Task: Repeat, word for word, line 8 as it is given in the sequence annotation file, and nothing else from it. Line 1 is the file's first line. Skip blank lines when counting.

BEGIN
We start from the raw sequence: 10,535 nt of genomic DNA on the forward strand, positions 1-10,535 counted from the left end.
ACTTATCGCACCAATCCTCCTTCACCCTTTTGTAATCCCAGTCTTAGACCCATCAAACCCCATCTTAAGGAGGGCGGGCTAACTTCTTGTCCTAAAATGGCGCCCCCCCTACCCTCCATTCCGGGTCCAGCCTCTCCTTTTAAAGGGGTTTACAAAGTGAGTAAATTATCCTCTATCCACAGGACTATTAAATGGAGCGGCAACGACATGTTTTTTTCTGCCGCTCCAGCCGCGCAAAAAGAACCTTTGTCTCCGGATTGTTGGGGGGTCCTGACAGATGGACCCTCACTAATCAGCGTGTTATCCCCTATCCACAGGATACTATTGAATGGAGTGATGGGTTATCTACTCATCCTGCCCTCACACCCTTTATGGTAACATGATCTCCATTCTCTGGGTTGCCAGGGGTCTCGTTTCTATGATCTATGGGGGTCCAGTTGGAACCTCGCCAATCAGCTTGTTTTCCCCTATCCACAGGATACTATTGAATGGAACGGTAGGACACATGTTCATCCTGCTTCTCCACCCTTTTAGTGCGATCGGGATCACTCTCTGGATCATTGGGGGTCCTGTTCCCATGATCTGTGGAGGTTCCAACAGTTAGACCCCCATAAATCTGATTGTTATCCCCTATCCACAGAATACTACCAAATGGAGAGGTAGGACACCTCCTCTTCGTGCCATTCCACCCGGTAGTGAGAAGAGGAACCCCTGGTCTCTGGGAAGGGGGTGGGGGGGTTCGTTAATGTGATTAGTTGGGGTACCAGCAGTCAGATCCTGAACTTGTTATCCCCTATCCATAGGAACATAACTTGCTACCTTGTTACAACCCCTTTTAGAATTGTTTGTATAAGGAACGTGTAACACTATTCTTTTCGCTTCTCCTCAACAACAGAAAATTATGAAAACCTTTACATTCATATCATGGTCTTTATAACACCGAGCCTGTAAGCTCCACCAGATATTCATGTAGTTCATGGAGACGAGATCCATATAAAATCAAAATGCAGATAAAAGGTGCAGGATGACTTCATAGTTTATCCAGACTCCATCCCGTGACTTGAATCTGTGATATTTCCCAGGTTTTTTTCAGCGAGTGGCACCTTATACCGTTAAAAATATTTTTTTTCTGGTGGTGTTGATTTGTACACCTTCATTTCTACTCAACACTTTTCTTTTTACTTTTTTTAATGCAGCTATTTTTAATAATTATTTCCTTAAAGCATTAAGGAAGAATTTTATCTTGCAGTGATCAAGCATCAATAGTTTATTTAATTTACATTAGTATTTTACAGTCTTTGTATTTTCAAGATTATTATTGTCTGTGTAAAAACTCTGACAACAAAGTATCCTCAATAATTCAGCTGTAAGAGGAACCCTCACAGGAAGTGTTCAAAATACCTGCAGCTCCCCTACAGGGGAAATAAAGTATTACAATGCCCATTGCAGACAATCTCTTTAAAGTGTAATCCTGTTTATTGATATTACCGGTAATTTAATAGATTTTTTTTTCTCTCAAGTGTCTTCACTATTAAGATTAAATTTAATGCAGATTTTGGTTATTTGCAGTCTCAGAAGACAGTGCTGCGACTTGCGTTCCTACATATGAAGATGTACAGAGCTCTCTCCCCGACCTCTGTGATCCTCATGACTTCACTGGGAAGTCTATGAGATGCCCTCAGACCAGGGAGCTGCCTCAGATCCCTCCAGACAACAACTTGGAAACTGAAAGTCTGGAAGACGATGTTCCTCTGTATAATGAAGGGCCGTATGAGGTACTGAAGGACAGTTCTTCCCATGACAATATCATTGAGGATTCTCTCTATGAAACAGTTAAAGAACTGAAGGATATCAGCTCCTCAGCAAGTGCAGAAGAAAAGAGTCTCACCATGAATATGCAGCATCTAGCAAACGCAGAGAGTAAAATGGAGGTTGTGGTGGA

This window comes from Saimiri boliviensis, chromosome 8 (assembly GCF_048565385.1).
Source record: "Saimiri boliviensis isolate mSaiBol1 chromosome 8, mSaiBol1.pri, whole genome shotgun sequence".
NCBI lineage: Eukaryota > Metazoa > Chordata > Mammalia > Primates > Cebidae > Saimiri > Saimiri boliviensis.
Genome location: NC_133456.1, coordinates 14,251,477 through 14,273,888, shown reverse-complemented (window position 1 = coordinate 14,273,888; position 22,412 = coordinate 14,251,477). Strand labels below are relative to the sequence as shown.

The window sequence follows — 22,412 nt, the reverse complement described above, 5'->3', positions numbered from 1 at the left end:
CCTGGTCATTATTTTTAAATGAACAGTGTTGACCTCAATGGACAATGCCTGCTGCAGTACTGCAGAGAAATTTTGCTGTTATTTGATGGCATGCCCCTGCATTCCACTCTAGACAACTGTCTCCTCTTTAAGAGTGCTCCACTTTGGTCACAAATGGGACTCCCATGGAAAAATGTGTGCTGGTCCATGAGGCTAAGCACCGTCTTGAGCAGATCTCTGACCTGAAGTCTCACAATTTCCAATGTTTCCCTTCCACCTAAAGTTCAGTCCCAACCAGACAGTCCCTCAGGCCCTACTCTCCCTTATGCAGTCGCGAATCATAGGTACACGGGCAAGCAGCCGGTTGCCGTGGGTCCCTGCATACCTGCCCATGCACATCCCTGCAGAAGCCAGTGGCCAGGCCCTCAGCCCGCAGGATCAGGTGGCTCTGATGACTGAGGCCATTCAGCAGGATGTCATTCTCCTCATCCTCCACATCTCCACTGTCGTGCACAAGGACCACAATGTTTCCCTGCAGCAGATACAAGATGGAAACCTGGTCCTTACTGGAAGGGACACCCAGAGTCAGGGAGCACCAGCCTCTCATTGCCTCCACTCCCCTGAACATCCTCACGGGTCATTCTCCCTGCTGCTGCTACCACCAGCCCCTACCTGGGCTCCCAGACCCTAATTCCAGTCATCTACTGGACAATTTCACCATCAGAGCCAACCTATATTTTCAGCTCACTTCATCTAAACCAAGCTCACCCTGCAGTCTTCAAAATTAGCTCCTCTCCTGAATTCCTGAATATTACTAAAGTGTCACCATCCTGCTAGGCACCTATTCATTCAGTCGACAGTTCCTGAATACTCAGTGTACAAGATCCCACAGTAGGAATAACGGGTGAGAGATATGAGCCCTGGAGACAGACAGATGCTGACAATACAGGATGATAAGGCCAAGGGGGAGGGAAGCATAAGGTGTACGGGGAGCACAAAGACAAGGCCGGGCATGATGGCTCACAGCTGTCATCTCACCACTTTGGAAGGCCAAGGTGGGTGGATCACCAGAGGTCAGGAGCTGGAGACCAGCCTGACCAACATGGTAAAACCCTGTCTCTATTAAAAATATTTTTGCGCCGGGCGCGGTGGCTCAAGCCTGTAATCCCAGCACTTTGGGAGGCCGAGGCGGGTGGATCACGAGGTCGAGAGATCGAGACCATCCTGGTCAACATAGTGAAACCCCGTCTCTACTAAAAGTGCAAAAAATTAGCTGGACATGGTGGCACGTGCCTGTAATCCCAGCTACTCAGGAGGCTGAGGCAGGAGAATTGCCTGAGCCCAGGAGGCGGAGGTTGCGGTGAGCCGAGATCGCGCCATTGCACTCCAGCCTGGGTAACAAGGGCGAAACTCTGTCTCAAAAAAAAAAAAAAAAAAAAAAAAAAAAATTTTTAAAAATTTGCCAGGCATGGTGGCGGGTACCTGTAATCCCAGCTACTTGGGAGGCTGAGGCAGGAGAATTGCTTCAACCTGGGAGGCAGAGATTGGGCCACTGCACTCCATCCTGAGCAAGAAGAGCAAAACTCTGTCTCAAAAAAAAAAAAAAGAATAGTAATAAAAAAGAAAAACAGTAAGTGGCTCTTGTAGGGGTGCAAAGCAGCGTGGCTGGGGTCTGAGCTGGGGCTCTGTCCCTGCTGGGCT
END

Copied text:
CCTGGTCATTATTTTTAAATGAACAGTGTTGACCTCAATGGACAATGCCTGCTGCAGTACTGCAGAGAAATTTTGCTGTTATTTGATGGCATGCCCCTGCATTCCACTCTAGACAACTGTCTCCTCTTTAAGAGTGCTCCACTTTGGTCACAAATGGGACTCCCATGGAAAAATGTGTGCTGGTCCATGAGGCTAAGCACCGTCTTGAGCAGATCTCTGACCTGAAGTCTCACAATTTCCAATGTTTCCCTTCCACCTAAAGTTCAGTCCCAACCAGACAGTCCCTCAGGCCCTACTCTCCCTTATGCAGTCGCGAATCATAGGTACACGGGCAAGCAGCCGGTTGCCGTGGGTCCCTGCATACCTGCCCATGCACATCCCTGCAGAAGCCAGTGGCCAGGCCCTCAGCCCGCAGGATCAGGTGGCTCTGATGACTGAGGCCATTCAGCAGGATGTCATTCTCCTCATCCTCCACATCTCCACTGTCGTGCACAAGGACCACAATGTTTCCCTGCAGCAGATACAAGATGGAAACCTGGTCCTTACTGGAAGGGACACCCAGAGTCAGGGAGCACCAGCCTCTCATTGCCTCCACTCCCCTGAACATCCTCACGGGTCATTCTCCCTGCTGCTGCTACCACCAGCCCCTACCTGGGCTCCCAGACCCTAATTCCAGTCATCTACTGGACAATTTCACCATCAGAGCCAACCTATATTTTCAGCTCACTTCATCTAAACCAAGCTCACCCTGCAGTCTTCAAAATTAGCTCCTCTCCTGAATTCCTGAATATTACTAAAGTGTCACCATCCTGCTAGGCACCTATTCATTCAGTCGACAGTTCCTGAATACTCAGTGTACAAGATCCCACAGTAGGAATAACGGGTGAGAGATATGAGCCCTGGAGACAGACAGATGCTGACAATACAGGATGATAAGGCCAAGGGGGAGGGAAGCATAAGGTGTACGGGGAGCACAAAGACAAGGCCGGGCATGATGGCTCACAGCTGTCATCTCACCACTTTGGAAGGCCAAGGTGGGTGGATCACCAGAGGTCAGGAGCTGGAGACCAGCCTGACCAACATGGTAAAACCCTGTCTCTATTAAAAATATTTTTGCGCCGGGCGCGGTGGCTCAAGCCTGTAATCCCAGCACTTTGGGAGGCCGAGGCGGGTGGATCACGAGGTCGAGAGATCGAGACCATCCTGGTCAACATAGTGAAACCCCGTCTCTACTAAAAGTGCAAAAAATTAGCTGGACATGGTGGCACGTGCCTGTAATCCCAGCTACTCAGGAGGCTGAGGCAGGAGAATTGCCTGAGCCCAGGAGGCGGAGGTTGCGGTGAGCCGAGATCGCGCCATTGCACTCCAGCCTGGGTAACAAGGGCGAAACTCTGTCTCAAAAAAAAAAAAAAAAAAAAAAAAAAAAATTTTTAAAAATTTGCCAGGCATGGTGGCGGGTACCTGTAATCCCAGCTACTTGGGAGGCTGAGGCAGGAGAATTGCTTCAACCTGGGAGGCAGAGATTGGGCCACTGCACTCCATCCTGAGCAAGAAGAGCAAAACTCTGTCTCAAAAAAAAAAAAAAGAATAGTAATAAAAAAGAAAAACAGTAAGTGGCTCTTGTAGGGGTGCAAAGCAGCGTGGCTGGGGTCTGAGCTGGGGCTCTGTCCCTGCTGGGCT